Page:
Posted by Channel 4 News on Wednesday, April 18, 2018

In another example from political news site the Intercept, the social media editor takes a statement from the crux of the podcast’s argument and uses it as an anchor to frame the discussion on social media.

The sanctity of the Second Amendment for all Americans is a myth. It is a myth today and it has been a myth from the beginning.

Posted by The Intercept on Tuesday, March 6, 2018

For newsletters, the strategy is slightly different — linking some of the hot topics of the day can work, or trying to initiate discussion around the contents of the mail. Generally, the newsletter link can be dropped in as a call-to-action in a variety of posts, including video and image captions. 

2. Don’t be overly promotional 

This is advice that stands for any content promotion, on the web or social media.

Making the connection as genuine as possible is a huge bonus for audiences who are generally not interested in wading through paragraphs of jargon about how unique the podcast or newsletter is. Leave out the marketing jargon and focus on the content itself.

An interesting or visual hook, followed by simple instructions to subscribe usually does the trick. For podcasts, we’ve seen that there are plenty of ways that the hint to subscribe can be used on social media.

In this example from the European Commission, a video promotes a content series, followed by a quick link to sign up to the newsletter. Because the video takes the prominent position, it means that the link does not become the main Facebook post, which would almost certainly lead to a significant demotion in the news feed.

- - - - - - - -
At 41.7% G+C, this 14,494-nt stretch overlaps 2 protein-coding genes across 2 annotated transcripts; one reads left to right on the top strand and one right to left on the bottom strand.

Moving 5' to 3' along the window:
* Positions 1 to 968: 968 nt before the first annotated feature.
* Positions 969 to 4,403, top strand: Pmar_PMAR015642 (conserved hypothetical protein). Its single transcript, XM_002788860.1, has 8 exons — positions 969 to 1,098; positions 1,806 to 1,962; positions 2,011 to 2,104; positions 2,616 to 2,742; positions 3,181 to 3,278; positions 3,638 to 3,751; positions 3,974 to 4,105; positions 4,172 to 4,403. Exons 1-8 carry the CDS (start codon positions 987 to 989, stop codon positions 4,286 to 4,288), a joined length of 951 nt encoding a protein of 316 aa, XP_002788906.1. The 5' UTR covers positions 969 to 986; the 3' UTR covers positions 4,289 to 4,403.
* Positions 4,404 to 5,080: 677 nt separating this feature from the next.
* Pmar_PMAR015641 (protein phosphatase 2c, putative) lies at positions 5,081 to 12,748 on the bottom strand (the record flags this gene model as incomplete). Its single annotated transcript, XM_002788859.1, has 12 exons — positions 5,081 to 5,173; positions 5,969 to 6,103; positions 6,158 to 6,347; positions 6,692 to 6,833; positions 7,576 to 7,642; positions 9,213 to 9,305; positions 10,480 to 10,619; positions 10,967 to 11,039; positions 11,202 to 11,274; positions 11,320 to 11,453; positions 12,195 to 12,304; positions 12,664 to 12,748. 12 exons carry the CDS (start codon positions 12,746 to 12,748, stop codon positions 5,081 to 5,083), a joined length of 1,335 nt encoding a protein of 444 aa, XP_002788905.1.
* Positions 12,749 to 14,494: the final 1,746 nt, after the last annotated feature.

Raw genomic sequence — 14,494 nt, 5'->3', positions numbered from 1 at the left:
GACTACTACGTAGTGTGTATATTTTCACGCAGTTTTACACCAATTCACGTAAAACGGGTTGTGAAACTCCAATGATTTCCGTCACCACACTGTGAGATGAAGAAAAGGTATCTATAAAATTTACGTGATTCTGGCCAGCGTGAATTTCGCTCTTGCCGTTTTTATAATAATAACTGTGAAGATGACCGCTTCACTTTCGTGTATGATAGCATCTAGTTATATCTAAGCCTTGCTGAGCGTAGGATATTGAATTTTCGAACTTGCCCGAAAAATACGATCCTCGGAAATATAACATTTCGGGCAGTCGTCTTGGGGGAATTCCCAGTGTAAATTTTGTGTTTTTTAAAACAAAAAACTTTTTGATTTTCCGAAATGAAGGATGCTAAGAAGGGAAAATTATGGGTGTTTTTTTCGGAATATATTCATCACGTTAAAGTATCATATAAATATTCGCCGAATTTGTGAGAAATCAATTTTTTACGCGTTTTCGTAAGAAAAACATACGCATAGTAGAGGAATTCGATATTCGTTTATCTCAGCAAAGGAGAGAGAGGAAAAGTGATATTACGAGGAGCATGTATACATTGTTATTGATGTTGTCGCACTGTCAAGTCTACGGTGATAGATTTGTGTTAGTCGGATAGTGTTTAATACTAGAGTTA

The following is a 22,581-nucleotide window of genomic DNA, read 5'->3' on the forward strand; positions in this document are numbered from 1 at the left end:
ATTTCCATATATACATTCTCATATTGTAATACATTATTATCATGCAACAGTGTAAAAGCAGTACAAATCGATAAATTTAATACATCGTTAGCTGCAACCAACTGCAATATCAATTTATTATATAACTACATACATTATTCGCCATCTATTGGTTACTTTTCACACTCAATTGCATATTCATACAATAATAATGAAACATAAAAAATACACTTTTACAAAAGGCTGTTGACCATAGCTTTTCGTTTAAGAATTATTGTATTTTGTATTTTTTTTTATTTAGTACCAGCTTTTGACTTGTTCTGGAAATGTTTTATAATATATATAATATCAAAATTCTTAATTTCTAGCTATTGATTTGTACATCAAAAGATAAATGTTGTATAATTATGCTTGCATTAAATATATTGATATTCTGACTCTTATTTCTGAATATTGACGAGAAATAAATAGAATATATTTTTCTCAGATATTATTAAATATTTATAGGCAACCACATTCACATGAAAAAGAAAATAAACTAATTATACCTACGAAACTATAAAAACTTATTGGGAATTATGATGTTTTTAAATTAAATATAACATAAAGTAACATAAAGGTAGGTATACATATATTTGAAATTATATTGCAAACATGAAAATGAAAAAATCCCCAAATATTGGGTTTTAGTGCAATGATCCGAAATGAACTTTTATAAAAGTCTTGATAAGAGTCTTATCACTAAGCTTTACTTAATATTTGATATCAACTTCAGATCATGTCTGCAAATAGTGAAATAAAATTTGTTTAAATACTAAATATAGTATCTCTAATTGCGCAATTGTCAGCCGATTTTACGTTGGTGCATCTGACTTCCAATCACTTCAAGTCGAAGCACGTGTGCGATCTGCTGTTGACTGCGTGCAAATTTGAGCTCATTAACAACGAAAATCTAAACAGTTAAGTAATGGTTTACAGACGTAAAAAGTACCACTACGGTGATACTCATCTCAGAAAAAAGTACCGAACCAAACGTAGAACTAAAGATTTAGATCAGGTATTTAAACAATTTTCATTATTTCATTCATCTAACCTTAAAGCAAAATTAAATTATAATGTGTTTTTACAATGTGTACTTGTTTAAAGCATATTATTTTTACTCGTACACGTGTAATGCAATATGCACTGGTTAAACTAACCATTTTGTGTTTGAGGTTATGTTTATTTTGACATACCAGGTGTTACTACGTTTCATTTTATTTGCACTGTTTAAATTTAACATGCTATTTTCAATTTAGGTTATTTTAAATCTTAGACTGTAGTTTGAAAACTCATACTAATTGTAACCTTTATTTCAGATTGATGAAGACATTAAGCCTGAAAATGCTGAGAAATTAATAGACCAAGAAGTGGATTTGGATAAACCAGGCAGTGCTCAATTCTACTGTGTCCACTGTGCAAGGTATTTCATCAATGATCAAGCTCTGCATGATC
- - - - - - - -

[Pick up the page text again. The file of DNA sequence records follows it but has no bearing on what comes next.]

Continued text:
HELLO Mozambique, São Tomé & Principe and Bangladesh! Walk in our bloggers’ steps as they start the second half of their…

Posted by European Commission – Development & Cooperation – EuropeAid on Wednesday, April 4, 2018

It’s also worth remembering that repeat listeners or viewers will likely be seeing the same message multiple times, while not taking any different action. Ensuring that there’s a meaningful focus on the substance of the production itself, rather than simply looking for the numbers, means that you’re less likely to alienate new and existing audience members. 

3. Optimise for social sharing (and search)

This is a consideration that often gets overlooked with podcasts and newsletters in general. Often, the links to these formats’ subscription pages don’t look very exciting.

Newsletters will generally have just a landing page for email capture, and little else. Podcasts frequently forgo site-hosting, meaning that the episodes live on various streaming platforms, with various levels of consistency in terms of design. Sharing a link to the sign-up page often looks bad, coming up as a broken, imageless link preview, and directing to an unstyled page.

You don’t necessarily have to reinvent the wheel with landing pages, but it is worth considering how first-time subscribers approach and perceive the content.

Giving some attention to the web elements of these pages is also a good opportunity to think more about potential listeners might find your podcast or newsletter. Search is still a key driver of referrals for both formats, so touching up the SEO and site structure of the page could go a long way in developing an audience.

For a look at the content that audiences are engaging with across any niche right now, check out NewsWhip Spike.